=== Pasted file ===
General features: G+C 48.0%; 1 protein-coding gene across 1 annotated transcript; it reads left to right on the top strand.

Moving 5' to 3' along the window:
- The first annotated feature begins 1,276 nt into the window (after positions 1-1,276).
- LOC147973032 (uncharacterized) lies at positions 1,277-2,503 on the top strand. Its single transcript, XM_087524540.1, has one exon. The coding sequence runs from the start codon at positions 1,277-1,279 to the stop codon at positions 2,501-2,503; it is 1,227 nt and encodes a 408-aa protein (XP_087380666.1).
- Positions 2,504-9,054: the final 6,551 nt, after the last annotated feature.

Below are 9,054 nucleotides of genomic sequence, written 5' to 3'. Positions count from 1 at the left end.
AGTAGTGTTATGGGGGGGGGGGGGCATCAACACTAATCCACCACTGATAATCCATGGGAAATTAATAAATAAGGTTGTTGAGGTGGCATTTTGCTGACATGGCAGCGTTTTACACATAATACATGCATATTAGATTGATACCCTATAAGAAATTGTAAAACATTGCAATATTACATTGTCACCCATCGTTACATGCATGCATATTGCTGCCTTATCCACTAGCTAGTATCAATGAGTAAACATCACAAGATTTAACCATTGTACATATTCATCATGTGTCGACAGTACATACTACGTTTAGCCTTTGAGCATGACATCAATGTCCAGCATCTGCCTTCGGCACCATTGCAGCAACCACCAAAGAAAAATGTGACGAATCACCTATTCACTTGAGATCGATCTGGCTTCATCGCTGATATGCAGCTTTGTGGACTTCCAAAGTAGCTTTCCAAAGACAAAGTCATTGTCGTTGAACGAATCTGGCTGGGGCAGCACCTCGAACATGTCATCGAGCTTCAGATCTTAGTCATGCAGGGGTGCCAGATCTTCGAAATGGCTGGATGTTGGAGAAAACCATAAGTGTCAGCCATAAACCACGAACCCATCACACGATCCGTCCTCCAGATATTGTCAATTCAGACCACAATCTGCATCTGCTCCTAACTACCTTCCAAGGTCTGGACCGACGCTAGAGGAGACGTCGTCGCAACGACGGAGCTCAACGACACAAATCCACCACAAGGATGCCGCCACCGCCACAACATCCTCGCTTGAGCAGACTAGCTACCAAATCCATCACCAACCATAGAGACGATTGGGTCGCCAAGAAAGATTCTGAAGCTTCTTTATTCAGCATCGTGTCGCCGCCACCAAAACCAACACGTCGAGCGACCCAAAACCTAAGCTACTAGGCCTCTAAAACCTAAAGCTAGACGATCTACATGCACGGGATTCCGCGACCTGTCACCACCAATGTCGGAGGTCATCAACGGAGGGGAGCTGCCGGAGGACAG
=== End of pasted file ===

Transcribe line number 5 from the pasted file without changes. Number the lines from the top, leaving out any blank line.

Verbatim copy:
- Positions 2,504-9,054: the final 6,551 nt, after the last annotated feature.